1. Concrete Contribution to Shear Capacity, Vc

          According to AASHTO LRFD (5.8.3.3-3), the concrete contribution to the girder shear capacity is calculated as:

          = 0.083 (2)

          In order to calculate the value of , the quantities V , x are calculated as follows:

          =

          (3)

          +0.5+()

          = 0.001 (4)

          2(+ )

          For concrete compressive strength of 105 MPa, width of web (bv) = 150 mm, section shear depth (dv) = 720 mm, S = 305 mm, Aps = 3359 mm2, Mu = 4073 x 106 N.mm, fc = 105 MPa, and WWR fy = 560 MPa

          = 2063000

          = 0.182

          1.0 150 720 105

          4073633590.71861

          = 720 = 0.001

          2 1965003359

          From AASHTO LFD Table 5.8.3.4.2-1, values of and are 1.79 and 36.1 respectively. The concrete contribution to shear capacity is calculated using equation (2) as follows:

          = 0.083 = 0.083 1.79 105150720 = 164418 = 164 kN

        2. Orthogonal WWR Contribution to Shear Capacity, Vs

      According to AASHTO LRFD (5.8.3.3-4), the orthogonal WWR contribution to shear capacity is calculated as:

      =

      =

      (cot +cot ) sin

      (5)

      For 2 orthogonal WWR meshes of 4 x 4 D16 x D16, Av = 1239 mm2, the ultimate shear capacity of WWR is calculated as follows:

      For vertical WWR:

      (cot)

      (cot)

      = = 619 560 720 cot 36.1 = 1122493 Newtons = 1122 kN

      305

      For horizontal WWR:

      = = = 818297 Newtons = 818 kN

      = = = 818297 Newtons = 818 kN

      cos 619 560 720

      305

      Based on Equation (1), the ultimate shear capacity of tested AASHTO girders is:

      = + + = 164 + 1122 + 818 = 2104

    2. DISCUSSIONS AND RESEARCH FINDINGS

This research project investigated the possibility of fabricated economic I-girders with superior characteristics using non- proprietary RCP mixes and orthogonal WWR meshes for shear reinforcement. Non-proprietary RPC mixes were developed using type III portland cement, micro-silica, and fly ash as a preblended cementitious powder. A water-powder ratio less than 0.2 was used in mix development. A self-consolidating flowing ability was attained using high-range water reducers. Concrete mixes developed had a final cost less than $500 per cubic meter, compared to a proprietary RPC mix cost greater than $2000 per cubic meter.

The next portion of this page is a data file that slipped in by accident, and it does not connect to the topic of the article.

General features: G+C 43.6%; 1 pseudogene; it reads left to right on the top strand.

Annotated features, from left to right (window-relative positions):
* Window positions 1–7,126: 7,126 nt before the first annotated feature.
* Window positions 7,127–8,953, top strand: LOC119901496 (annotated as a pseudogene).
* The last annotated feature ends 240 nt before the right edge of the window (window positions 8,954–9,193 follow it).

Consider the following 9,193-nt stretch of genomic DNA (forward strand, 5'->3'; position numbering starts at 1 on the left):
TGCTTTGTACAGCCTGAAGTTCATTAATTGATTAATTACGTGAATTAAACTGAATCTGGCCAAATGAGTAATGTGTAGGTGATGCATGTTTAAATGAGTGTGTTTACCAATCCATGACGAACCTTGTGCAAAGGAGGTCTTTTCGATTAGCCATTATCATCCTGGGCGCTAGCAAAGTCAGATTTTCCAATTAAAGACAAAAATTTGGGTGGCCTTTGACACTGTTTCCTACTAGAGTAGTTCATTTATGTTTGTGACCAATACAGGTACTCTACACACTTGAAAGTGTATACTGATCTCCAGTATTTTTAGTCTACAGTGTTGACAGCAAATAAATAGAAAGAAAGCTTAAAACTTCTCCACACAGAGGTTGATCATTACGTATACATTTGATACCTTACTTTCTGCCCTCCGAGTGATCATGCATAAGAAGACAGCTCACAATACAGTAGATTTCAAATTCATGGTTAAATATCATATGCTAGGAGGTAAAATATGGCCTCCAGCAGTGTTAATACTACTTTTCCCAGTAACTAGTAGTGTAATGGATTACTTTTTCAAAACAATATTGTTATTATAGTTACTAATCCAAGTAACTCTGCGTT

Orthogonal WWR meshes were used for girder shear reinforcement instead of incorporating random steel fibers. The elimination of random steel fibers resulted in expedited mixing of concrete, and a significant material cost reduction of the produced mixes. The shear capacity and material cost of produced girders are compared with similar girders fabricated using proprietary mixes and tested at FHWA Turner Fairbank Highway Research Center [23]. Results comparison are showed in Table 3

Table 3. Non-proprietary RPC girders vs. proprietary girders test results & material cost estimate

Girder

Material

Span (m.)

Shear Capacity (kN)

FHWA – 28S

Proprietary RPC & Steel Fibers

28

1708

FHWA – 24S

Proprietary RPC & Steel Fibers

24

2237

FHWA – 14S

Proprietary RPC & Steel Fibers

14

1948

Cost per m3

$2300

Average

1964

WWR Girder A

RPC & WWR

18

2215

WWR Girder B

RPC & WWR

18

1921

Cost per m3

$780